By Aynur Karimova
As economic sanctions imposed on Iran over its nuclear program were lifted, the country has finally realized its old dream of getting back its frozen assets from foreign banks.
Abdolnaser Hemmati, the CEO of the National Bank of Iran (known as Bank Melli Iran or BMI), said that frozen assets of the bank at the Deutsche Bundesbank were freed.
"Following the move, 17 BMI subsidiaries will be able to work abroad," Fars news agency reported on January 19.
Deutsche Bundesbank authorized BMI’s branch in Hamburg, and the BMI’s Dubai branch has also been freed of transaction barriers previously in place under sanctions.
"Measures have been taken to launch the London branch of the BMI. Only a UK permit is left to be issued," he added.
Mir Business Bank CJSC, a BMI branch in Moscow, can also resume its full operations, according to Hemmati.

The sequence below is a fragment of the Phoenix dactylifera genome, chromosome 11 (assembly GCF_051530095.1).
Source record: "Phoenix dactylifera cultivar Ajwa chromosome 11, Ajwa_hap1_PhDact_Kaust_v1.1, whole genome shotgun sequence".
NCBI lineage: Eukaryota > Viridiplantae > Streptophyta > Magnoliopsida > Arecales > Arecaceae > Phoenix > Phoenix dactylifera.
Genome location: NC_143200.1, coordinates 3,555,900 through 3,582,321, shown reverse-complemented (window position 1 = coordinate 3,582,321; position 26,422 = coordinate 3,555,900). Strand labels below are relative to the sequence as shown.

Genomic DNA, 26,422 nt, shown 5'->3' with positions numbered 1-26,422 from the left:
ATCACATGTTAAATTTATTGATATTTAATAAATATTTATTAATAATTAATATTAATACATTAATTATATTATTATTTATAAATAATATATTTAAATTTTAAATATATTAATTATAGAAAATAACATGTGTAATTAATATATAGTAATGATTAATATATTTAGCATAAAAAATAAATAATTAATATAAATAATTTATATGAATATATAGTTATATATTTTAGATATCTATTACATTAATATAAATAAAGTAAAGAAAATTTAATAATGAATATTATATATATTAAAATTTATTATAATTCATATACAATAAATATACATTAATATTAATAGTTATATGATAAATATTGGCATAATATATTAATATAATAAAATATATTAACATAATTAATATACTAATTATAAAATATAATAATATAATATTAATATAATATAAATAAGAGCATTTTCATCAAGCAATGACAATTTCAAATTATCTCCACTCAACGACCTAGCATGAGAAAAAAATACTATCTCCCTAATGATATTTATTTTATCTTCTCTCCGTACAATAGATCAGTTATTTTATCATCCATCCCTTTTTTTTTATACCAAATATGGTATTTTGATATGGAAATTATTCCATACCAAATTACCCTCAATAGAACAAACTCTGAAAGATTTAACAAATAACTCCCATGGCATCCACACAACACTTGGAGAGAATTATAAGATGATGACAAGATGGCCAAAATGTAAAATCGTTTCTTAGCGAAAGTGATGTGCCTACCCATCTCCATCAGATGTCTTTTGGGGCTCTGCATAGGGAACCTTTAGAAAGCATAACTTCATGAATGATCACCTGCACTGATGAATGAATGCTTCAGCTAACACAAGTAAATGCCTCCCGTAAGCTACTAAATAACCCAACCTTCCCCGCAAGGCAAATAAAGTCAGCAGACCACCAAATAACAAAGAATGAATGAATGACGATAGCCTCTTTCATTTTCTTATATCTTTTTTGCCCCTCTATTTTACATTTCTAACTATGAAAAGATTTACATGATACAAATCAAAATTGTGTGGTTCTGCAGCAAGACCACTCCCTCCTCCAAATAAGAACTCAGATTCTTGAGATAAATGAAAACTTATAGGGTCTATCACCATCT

"In one week, all BMI branches abroad will be operational," he stated.
Western sanctions were lifted on Iran after the IAEA, the international nuclear watchdog, said Iran had complied with a deal designed to prevent it developing nuclear weapons on January 16.
The day after, Iranian sources said over 1,000 letters of credit (LCs) had been opened for Iranian businesses. Iran is also expected to join the SWIFT soon.
The country expects the removal of western sanctions to enable the country to trade through international financial systems, receive its frozen assets, and resume oil trade on international markets.
There were speculations that the value of the country’s assets frozen in overseas banks amount to above $100 billion, meanwhile Iranian officials have repeatedly rejected these huge figures.
Russian TASS quoted a U.S. officinal on January 17 that the amount is about $50 billion.
Aynur Karimova is AzerNews’ staff journalist, follow her on Twitter: @Aynur_Karimova
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